With respect to a structure function relationship between implant surface properties and osteoblast behaviour, the aim of the present study was to identify surface features of differently modified zirconia-based implant materials that influence cell attachment, morphogenesis and proliferation. Therefore, we first characterized the biomaterial surfaces in terms of surface topography, elemental composition and wettability. Osteoblast response was then analysed in terms of cellular morphology which was quantified by using a panel of previously recommended shape descriptors35 and proliferation which was investigated by the metabolic alamarBlue assay and by quantifying the DNA content at days 1 and 7. Moreover, by employing correlation analysis, we firstly examined potential correlations between implant-innate surface parameters and cell functions like morphogenesis and proliferation, and secondly between the cell functions themselves.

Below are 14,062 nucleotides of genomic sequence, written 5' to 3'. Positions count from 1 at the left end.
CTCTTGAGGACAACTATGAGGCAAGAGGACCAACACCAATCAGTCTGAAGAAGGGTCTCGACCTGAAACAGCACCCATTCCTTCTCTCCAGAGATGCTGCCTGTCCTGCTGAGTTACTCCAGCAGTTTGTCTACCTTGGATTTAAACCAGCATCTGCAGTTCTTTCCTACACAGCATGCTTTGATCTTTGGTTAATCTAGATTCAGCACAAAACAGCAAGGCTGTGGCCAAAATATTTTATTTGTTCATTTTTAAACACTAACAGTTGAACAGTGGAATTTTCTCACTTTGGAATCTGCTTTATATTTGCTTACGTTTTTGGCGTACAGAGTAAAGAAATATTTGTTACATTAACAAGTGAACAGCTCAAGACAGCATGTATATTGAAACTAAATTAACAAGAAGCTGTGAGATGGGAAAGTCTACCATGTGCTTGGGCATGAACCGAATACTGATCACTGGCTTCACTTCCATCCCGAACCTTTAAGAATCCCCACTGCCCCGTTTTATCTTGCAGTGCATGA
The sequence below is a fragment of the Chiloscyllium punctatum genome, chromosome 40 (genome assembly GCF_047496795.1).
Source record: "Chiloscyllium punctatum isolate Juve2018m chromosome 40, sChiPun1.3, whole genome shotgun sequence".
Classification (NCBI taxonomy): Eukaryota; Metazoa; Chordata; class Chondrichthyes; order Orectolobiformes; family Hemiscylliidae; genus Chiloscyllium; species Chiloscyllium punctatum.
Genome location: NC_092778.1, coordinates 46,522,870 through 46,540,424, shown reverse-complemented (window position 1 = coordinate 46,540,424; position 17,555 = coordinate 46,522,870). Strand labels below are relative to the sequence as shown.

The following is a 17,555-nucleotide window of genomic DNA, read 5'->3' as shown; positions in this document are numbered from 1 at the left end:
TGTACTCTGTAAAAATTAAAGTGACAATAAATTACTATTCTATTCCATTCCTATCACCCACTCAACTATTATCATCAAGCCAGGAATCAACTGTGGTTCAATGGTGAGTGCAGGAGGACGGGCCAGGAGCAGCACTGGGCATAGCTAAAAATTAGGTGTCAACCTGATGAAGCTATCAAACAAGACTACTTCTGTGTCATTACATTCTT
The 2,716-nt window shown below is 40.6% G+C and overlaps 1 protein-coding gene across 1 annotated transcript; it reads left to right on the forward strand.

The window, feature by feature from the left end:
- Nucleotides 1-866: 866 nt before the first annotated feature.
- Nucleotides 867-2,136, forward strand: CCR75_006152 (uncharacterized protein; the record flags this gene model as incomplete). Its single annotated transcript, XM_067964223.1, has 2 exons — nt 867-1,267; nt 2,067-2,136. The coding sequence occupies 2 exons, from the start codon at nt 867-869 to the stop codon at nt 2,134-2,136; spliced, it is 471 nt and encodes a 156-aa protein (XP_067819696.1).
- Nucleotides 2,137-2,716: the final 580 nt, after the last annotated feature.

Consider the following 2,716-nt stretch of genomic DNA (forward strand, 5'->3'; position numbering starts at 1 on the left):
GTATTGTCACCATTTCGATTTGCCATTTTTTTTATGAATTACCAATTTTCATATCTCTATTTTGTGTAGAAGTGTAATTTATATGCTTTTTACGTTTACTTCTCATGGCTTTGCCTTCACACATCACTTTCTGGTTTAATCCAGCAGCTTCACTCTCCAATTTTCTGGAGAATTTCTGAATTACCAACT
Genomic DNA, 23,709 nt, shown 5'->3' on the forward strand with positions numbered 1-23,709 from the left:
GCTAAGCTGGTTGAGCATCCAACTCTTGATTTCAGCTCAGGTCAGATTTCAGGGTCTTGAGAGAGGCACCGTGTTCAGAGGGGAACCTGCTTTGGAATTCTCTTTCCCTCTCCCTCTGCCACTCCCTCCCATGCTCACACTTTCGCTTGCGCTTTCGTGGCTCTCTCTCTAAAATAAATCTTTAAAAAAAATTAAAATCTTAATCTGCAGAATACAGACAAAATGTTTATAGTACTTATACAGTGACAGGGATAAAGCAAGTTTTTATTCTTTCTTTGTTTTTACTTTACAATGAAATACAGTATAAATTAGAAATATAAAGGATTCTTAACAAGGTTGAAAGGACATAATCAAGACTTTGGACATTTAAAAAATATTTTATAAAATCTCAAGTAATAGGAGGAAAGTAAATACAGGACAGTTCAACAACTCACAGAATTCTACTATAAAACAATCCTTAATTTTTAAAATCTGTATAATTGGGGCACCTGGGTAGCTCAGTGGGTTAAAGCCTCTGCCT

Surface characterization